Standard on Polish Farms slammed

UK - A food corporation that supplies British supermarkets - including Waitrose, Tesco and Sainsbury's - with pork has been condemned for 'appalling' animal welfare practices.

An undercover investigation by Compassion in World Farming (CIWF) has revealed that hundreds of animals, some injured or sick, are crammed into barns without daylight. Dead animals are left to rot on the ground. The investigation into Polish pig farms owned by Smithfields Food, one of the world's largest pork suppliers, also found that powerful cocktails of drugs are administered to pigs reared in intensive factory-style conditions. Many of these chemicals include controversial antibiotics banned as growth promoters in other countries.

Smithfield Foods, an American firm whose headquarters are in Virginia, supplies pork products to supermarket chains including Asda, Tesco, Morrisons, Sainsbury's, the Co-op, Iceland and Makro. Its brands include Morliny, Animex and PEK chopped pork. The company also supplies a range of Polish Wiejska pork sausages sold in Waitrose and Harrods. Last night Waitrose announced it had withdrawn the delicatessen products made by the company.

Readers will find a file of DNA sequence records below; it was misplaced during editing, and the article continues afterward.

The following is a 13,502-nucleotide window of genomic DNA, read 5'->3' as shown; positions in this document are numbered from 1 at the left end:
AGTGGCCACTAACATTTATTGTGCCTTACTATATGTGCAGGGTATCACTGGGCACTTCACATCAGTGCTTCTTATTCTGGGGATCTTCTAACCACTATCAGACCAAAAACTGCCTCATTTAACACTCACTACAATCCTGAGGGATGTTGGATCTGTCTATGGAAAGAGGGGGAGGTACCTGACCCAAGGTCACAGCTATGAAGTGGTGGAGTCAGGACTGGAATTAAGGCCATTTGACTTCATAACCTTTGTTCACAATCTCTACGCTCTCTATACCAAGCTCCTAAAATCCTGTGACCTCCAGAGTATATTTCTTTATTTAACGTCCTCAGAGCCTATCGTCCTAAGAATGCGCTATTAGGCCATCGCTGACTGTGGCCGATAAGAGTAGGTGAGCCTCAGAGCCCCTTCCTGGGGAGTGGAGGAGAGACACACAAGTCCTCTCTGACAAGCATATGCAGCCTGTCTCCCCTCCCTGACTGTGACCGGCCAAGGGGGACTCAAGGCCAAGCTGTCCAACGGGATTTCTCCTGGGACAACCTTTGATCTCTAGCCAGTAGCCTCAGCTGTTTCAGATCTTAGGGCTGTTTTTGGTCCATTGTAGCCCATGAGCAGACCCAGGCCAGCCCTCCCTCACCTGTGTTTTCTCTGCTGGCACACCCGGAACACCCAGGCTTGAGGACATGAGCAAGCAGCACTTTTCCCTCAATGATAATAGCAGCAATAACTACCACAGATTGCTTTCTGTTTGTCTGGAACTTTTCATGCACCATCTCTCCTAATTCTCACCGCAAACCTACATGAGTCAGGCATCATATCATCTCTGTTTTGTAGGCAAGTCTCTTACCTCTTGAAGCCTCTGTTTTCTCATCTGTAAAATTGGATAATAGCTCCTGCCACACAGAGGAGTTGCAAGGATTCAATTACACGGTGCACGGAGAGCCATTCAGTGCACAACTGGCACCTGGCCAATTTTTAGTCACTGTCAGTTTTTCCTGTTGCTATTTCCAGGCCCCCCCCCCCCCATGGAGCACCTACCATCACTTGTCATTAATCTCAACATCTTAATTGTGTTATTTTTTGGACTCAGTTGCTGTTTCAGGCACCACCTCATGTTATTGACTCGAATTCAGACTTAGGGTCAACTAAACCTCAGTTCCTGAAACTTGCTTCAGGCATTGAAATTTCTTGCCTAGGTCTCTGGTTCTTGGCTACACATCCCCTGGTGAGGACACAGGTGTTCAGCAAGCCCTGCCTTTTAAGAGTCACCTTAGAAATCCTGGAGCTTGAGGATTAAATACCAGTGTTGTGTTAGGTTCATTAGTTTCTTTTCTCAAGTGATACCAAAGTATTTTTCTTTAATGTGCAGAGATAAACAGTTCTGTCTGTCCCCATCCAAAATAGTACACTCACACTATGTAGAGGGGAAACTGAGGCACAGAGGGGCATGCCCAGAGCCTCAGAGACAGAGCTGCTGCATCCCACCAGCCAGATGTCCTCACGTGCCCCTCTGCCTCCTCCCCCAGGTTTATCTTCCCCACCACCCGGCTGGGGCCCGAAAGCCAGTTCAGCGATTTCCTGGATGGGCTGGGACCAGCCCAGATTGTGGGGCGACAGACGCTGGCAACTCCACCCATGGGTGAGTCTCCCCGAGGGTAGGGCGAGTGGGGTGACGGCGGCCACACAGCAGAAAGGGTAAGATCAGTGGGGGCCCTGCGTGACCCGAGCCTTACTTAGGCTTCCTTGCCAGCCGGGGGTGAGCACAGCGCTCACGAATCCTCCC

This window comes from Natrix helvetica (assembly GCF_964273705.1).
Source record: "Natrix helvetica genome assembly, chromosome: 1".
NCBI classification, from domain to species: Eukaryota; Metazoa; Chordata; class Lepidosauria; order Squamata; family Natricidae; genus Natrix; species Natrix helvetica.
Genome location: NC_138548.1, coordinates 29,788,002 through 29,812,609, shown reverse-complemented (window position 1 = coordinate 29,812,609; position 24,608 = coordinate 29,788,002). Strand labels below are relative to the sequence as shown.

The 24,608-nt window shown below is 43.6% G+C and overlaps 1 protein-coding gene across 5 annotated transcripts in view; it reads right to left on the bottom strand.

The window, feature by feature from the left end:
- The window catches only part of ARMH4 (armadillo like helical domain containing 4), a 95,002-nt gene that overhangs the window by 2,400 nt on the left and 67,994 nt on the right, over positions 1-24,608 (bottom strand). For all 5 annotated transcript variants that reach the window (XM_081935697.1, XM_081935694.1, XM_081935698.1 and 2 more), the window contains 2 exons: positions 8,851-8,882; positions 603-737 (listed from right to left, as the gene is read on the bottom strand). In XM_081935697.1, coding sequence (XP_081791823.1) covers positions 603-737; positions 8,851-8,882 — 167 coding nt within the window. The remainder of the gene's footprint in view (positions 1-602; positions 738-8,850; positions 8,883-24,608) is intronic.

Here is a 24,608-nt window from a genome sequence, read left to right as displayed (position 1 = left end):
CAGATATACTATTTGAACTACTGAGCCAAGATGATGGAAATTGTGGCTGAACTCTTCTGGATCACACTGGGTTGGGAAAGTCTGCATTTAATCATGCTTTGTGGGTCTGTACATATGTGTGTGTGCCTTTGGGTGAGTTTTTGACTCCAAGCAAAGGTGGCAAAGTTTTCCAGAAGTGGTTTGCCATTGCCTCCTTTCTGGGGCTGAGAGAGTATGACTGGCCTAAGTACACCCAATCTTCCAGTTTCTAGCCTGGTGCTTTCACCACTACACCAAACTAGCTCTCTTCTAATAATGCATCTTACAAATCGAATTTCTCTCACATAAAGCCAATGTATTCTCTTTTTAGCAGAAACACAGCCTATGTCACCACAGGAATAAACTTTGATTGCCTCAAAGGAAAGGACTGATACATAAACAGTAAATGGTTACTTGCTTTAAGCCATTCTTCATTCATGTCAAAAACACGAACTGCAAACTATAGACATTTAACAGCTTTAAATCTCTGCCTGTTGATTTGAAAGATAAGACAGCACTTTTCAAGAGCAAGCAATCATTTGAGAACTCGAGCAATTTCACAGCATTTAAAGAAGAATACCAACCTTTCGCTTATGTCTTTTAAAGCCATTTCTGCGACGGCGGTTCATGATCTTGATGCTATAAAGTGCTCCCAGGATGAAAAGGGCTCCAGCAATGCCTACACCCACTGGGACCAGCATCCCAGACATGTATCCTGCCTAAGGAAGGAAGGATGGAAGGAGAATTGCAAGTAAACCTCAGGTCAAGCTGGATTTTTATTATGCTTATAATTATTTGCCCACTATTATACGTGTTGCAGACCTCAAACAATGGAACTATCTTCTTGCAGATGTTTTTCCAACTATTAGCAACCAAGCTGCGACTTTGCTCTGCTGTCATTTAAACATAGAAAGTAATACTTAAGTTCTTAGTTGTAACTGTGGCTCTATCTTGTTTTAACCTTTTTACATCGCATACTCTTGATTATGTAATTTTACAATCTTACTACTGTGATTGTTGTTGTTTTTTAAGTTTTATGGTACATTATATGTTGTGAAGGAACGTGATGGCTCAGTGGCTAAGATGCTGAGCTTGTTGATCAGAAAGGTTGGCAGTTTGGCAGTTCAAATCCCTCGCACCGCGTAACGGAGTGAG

A key focus of the CIWF inquiries was Wieckowice, in the Polish region of Wielkopolska, where a state dairy farm was taken over in 2002 by Animex, a Smithfield Foods subsidiary, and turned into an industrial-scale pig-rearing installation. Up to 13,000 animals are kept here. Secret filming carried out last year by investigators at Wieckowice show hundreds of young pigs being kept in barns without outdoor exercise or daylight. Some appeared to be emaciated, sick or frail.

Source: The Guardian
calendar icon 3 April 2006
clock icon 2 minute read
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